As a preliminary matter, FWP contends that the benefit of a covenant does not necessarily run with the land even if the burden does. FWP explicitly concedes that the burden of Paragraph 17 runs with the land, but argues that the district court erred by not analyzing the burden and the benefit separately. Assuming without deciding that the burden of a covenant can run with the land while the benefit does not under Texas law, we nevertheless conclude that the benefit of this covenant runs with the land to the current owner of the surface.
The tests governing when a covenant touches and concerns land under Texas law “are far from absolute.” Westland Oil Dev. Corp. v. Gulf Oil Corp., 637 S.W.2d 903, 911 (Tex. 1982). Some Texas courts have said that the benefit of a covenant runs with the land when it “affected the nature, quality or value of the thing demised, independently of collateral circumstances, or if it affected the mode of enjoying it.” Id. (cleaned up); see El Paso, 302 F.3d at 356. Other courts have stated that “if the promisee's legal relations in respect to that land are increased—his legal interest as owner rendered more value by the promise—the benefit of the covenant touches or concerns the land.” Westland, 637 S.W.2d at 911 (cleaned up); see Mobil Oil Corp. v. Brennan, 385 F.2d 951, 953 (5th Cir. 1967).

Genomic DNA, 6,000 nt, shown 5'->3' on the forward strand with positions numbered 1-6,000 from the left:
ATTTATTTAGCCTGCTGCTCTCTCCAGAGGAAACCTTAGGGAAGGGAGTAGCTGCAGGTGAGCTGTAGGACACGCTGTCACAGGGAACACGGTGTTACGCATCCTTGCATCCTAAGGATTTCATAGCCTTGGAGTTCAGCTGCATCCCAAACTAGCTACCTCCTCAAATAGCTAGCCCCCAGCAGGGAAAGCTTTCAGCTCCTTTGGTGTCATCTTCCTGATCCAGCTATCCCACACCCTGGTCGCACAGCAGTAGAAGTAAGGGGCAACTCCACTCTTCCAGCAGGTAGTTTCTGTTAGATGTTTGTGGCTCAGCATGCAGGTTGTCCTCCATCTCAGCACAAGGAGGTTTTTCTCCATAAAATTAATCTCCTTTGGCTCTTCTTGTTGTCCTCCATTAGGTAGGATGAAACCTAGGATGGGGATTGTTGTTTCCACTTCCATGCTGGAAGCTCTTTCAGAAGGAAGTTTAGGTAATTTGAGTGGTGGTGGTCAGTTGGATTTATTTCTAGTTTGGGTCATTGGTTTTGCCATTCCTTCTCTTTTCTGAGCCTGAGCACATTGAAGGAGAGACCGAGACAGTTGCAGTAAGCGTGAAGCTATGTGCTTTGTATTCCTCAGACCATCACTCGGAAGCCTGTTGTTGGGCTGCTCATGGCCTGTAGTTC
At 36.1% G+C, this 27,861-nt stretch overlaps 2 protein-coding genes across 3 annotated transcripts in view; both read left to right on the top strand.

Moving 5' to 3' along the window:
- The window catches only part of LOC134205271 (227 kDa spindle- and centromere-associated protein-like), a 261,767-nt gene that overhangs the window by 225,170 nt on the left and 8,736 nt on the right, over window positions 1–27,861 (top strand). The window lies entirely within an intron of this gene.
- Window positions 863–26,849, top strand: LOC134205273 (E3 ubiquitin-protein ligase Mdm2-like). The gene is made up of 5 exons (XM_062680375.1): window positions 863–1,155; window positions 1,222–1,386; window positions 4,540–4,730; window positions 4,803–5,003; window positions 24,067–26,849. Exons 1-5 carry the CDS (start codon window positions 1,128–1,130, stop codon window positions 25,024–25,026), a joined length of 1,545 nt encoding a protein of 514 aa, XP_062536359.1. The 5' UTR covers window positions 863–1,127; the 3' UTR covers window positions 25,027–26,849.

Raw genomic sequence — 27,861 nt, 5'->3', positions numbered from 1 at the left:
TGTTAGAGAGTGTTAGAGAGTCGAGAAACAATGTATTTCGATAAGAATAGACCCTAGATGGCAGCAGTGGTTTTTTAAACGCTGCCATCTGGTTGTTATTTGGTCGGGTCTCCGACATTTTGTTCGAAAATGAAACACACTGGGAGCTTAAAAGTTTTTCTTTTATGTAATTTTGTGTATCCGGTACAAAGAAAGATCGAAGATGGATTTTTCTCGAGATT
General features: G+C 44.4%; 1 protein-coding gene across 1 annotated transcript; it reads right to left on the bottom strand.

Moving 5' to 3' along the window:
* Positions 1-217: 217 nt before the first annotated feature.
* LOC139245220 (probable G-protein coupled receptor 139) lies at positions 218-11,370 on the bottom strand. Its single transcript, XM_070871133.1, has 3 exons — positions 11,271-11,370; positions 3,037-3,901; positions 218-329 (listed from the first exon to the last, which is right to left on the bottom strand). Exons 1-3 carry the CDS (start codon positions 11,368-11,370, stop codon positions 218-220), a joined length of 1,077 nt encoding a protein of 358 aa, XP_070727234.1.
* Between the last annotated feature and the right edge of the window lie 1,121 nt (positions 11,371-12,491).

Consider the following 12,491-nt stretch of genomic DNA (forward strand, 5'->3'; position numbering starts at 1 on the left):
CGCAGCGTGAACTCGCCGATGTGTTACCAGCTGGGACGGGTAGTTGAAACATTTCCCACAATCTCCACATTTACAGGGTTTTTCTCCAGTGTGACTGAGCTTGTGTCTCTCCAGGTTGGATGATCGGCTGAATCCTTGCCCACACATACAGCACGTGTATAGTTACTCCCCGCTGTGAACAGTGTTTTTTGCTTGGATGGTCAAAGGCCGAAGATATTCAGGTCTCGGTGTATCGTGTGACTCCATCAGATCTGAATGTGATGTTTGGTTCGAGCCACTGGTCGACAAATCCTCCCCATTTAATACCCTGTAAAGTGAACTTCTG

Under either of these tests, the benefit of Paragraph 17 touches and concerns the land because it affects the value of the surface of the FWP Lands and specifically renders its owner's legal interest in the land more valuable. FWP fails to acknowledge that the benefit of Paragraph 17 is not merely the right to receive payment but also how the method of calculating this payment preserves the land's value to its owner. By basing the payment due on the square footage occupied by the lessee, the terms of the provision operate to incentivize the lessee to use, and consequently, damage, as little of the surface land as possible. Critically, structuring the payment in this way does not merely compensate FWP for any such damage; it impacts how the lessee will use the land, thereby preserving its value to its owner. By incentivizing the lessee to disturb as little of the FWP Lands as possible with its extraction operations, Paragraph 17 ensures that one's “legal interest as owner [is] rendered more value by the promise.” Westland, 637 S.W.2d at 911. Accordingly, the benefit of Paragraph 17 touches and concerns the FWP Lands.